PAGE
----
Northern, Southern, Isaan—every slice of Thailand has a space in the capital. But elevated Ratchaburi food. That comes from Chef Supara “Titoom” Kittiudom, who titled the oddly-named space after a river pier her family built in 1970. 
Located in the tree-lined laneway of Soi Somkid behind Central Chidlom, Grok 1970 is situated in a leafy courtyard in what is fast becoming a foodie destination, surrounded by the likes of Acqua, Quince, and Khaan.
The Amphawa-style spicy green mango salad (B190) is a refreshing somtum twist, riper than usual with crunchy mangos dressed in a creamy coconut milk dressing, mildly spiced and topped with cashews and pungent dried fish floss. It’s not a reimagining so much as a playful recreation. The crispy giant grilled beef (B290) is a showstopper and a signature dish: a large rectangle of thinly sliced, sun-dried beef propped up on an artist’s easel with two dips—though neither the chili sauce nor the viscous beef gravy stood out. The beef itself was wafer-thin and flavorful. 
Photo: Grok exterior / BK Magazine 
The more classic grilled pork belly and black tofu with pickled garlic and sweet fish sauce (B260) was a highlight, featuring two rolls of chasu fatty pork belly and firm tofu chunks soaking up the flavors. The glossy brown sauce seemed more akin to a rich pork au jus than fish sauce.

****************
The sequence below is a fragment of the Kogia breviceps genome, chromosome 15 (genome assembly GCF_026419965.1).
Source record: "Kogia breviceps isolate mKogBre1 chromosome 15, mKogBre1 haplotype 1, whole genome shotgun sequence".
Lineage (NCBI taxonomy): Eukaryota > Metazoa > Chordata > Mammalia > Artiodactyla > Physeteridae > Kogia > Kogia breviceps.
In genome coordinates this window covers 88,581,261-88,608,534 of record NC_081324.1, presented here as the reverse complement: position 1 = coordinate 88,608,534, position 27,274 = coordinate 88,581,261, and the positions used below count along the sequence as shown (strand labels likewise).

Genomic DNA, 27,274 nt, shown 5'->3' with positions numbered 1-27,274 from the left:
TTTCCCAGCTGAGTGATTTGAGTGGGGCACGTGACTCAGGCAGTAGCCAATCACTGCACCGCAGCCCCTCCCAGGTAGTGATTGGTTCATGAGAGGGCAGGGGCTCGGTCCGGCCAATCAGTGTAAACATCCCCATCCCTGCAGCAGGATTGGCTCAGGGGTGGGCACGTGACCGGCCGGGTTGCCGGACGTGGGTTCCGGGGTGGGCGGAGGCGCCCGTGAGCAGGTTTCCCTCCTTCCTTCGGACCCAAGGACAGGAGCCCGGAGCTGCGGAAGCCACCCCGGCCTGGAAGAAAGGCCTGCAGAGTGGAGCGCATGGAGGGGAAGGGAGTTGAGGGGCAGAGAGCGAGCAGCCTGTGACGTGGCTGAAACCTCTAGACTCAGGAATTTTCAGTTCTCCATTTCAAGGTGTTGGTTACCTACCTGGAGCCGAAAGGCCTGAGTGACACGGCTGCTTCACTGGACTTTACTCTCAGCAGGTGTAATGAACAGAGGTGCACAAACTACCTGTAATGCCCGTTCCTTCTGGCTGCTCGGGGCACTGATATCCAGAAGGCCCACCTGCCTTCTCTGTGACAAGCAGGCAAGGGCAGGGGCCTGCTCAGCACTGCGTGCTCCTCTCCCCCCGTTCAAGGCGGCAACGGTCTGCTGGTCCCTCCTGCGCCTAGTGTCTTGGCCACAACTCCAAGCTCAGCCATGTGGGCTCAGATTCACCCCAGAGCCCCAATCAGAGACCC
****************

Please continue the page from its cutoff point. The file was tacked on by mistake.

Unfortunately the green curry chicken soup and the red curry with grilled duck with tropical fruit weren’t available on this visit so we settled for the shrimp gaeng som with coconut shoots (B380). The three plump shrimp were cooked to perfection, but the limp, bland coconut shoots added nothing and the intense sweet flavors overshadowed the dish. The strong fish sauce and tomato chunk base were inescapable once spooned over rice—not a favorite. 
The fried mushrooms with jaew mushroom sauce (B180), however, was light, tempura-like batter, crisp and golden without being greasy. Mixed mushrooms, including beech and enoki, paired well with the chunky tomato eggplant jaew sauce, making it a standout snack. 
Grok 1970 offers two desserts. Our 1st Box of Milk (B290) was inspired by Nong Pho, the first brand of milk to arrive in Ratchaburi Province. This creamy, smooth ring of milky semifreddo, adorned with tart raspberry coulis and an array of textures—including biscuit crumbs, coconut flakes, delicate butterfly tuile, and jelly cubes—was a delight. The adorable and Insta-friendly Suan Pueng pineapple cheesecake (B290), inspired by the honey and pineapple of Ratchaburi, featured a semi-frozen, creamy cheesecake base encasing candied fresh pineapple. 
Photo: Suan Pueng pineapple cheesecake
We also sampled two of their five cocktails, each at B390. The gin-based Bee's Garden, with Midori, honey mace, lemon, and tonic, was refreshingly tart, and the bourbon-based Photaram Transfer mixed vermouth, riceberry, pandan, and chocolate bitters for a small but punchy drink cleverly topped with three slices of candied chinese sausage.
Grok 1970 is a welcoming spot with huge glass windows overlooking a green courtyard. The service was admirable from reservation to recommendations. Despite a few misses and an overall lack of spice, Grok 1970 offers an elevated experience from a lesser-known corner of Thai cooking. 
14, Soi Somkid. 065 663 6966. Open Wed-Mon 11am-11pm.